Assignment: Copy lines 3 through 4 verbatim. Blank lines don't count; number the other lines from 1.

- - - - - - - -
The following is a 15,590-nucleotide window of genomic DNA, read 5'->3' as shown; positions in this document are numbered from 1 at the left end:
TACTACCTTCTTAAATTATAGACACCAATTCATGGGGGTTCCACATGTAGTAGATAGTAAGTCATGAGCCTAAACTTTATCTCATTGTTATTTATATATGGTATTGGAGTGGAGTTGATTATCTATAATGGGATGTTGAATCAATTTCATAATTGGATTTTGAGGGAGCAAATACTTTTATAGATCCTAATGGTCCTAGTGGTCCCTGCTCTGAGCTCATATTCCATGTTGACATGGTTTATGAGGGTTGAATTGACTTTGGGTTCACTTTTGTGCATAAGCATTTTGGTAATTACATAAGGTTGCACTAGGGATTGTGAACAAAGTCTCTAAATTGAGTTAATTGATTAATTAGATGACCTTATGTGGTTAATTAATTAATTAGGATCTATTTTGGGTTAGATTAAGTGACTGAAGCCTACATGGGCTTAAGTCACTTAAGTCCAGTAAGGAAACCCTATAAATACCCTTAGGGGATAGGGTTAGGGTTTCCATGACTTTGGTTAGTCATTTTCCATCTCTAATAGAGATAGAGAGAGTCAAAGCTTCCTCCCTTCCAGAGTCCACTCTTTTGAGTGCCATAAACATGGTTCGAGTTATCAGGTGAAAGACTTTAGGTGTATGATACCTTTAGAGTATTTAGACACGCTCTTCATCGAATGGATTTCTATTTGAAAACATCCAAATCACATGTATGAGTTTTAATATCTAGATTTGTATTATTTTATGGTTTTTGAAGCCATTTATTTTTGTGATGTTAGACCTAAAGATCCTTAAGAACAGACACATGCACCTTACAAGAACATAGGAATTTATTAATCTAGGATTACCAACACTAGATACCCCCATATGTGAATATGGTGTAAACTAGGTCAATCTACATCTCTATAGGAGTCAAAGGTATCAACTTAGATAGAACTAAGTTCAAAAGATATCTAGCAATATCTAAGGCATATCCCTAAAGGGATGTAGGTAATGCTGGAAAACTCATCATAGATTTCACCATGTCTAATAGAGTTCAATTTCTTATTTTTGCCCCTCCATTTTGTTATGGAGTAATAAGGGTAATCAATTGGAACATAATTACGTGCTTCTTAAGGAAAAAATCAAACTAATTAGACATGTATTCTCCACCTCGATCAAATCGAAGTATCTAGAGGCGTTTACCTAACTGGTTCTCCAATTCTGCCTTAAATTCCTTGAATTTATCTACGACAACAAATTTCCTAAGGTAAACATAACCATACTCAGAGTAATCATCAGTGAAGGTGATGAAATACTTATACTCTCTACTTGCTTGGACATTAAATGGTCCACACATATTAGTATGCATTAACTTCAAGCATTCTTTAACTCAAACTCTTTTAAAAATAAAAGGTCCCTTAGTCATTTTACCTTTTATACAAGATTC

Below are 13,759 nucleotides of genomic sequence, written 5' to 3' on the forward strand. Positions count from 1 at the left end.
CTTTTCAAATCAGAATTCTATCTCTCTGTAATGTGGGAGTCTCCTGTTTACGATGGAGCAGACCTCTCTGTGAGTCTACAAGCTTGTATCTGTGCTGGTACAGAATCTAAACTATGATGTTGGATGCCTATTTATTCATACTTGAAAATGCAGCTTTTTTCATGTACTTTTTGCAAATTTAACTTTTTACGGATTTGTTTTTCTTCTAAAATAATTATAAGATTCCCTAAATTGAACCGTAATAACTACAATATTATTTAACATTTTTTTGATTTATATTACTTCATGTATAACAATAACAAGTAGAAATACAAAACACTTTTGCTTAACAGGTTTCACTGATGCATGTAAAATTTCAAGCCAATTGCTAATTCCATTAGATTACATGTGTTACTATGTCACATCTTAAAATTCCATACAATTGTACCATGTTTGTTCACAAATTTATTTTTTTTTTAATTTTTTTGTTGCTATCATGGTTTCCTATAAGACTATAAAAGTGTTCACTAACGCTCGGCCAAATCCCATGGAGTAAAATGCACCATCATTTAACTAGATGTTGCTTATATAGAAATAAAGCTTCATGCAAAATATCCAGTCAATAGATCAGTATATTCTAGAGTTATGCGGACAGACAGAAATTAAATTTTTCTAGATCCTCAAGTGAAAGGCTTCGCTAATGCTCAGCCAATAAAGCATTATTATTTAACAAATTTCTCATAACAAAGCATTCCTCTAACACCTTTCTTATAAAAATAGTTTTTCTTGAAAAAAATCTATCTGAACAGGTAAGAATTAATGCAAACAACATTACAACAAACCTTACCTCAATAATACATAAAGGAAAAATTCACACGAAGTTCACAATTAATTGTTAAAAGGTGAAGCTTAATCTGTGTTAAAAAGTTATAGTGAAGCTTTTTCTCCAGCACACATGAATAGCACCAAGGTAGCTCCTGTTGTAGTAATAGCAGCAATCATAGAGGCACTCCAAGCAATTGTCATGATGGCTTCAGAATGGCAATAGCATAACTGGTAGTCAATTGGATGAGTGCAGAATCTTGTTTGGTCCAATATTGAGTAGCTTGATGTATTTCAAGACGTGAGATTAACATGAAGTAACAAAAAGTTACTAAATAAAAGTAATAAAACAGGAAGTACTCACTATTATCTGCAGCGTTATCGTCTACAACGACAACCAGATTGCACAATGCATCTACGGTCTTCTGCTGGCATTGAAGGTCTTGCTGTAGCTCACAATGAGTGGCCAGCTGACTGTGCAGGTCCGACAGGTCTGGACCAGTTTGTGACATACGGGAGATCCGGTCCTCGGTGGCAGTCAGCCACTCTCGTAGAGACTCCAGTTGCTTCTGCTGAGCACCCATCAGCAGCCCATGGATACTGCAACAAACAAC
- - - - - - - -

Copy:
Below are 13,759 nucleotides of genomic sequence, written 5' to 3' on the forward strand. Positions count from 1 at the left end.
CTTTTCAAATCAGAATTCTATCTCTCTGTAATGTGGGAGTCTCCTGTTTACGATGGAGCAGACCTCTCTGTGAGTCTACAAGCTTGTATCTGTGCTGGTACAGAATCTAAACTATGATGTTGGATGCCTATTTATTCATACTTGAAAATGCAGCTTTTTTCATGTACTTTTTGCAAATTTAACTTTTTACGGATTTGTTTTTCTTCTAAAATAATTATAAGATTCCCTAAATTGAACCGTAATAACTACAATATTATTTAACATTTTTTTGATTTATATTACTTCATGTATAACAATAACAAGTAGAAATACAAAACACTTTTGCTTAACAGGTTTCACTGATGCATGTAAAATTTCAAGCCAATTGCTAATTCCATTAGATTACATGTGTTACTATGTCACATCTTAAAATTCCATACAATTGTACCATGTTTGTTCACAAATTTATTTTTTTTTTAATTTTTTTGTTGCTATCATGGTTTCCTATAAGACTATAAAAGTGTTCACTAACGCTCGGCCAAATCCCATGGAGTAAAATGCACCATCATTTAACTAGATGTTGCTTATATAGAAATAAAGCTTCATGCAAAATATCCAGTCAATAGATCAGTATATTCTAGAGTTATGCGGACAGACAGAAATTAAATTTTTCTAGATCCTCAAGTGAAAGGCTTCGCTAATGCTCAGCCAATAAAGCATTATTATTTAACAAATTTCTCATAACAAAGCATTCCTCTAACACCTTTCTTATAAAAATAGTTTTTCTTGAAAAAAATCTATCTGAACAGGTAAGAATTAATGCAAACAACATTACAACAAACCTTACCTCAATAATACATAAAGGAAAAATTCACACGAAGTTCACAATTAATTGTTAAAAGGTGAAGCTTAATCTGTGTTAAAAAGTTATAGTGAAGCTTTTTCTCCAGCACACATGAATAGCACCAAGGTAGCTCCTGTTGTAGTAATAGCAGCAATCATAGAGGCACTCCAAGCAATTGTCATGATGGCTTCAGAATGGCAATAGCATAACTGGTAGTCAATTGGATGAGTGCAGAATCTTGTTTGGTCCAATATTGAGTAGCTTGATGTATTTCAAGACGTGAGATTAACATGAAGTAACAAAAAGTTACTAAATAAAAGTAATAAAACAGGAAGTACTCACTATTATCTGCAGCGTTATCGTCTACAACGACAACCAGATTGCACAATGCATCTACGGTCTTCTGCTGGCATTGAAGGTCTTGCTGTAGCTCACAATGAGTGGCCAGCTGACTGTGCAGGTCCGACAGGTCTGGACCAGTTTGTGACATACGGGAGATCCGGTCCTCGGTGGCAGTCAGCCACTCTCGTAGAGACTCCAGTTGCTTCTGCTGAGCACCCATCAGCAGCCCATGGATACTGCAACAAACAAC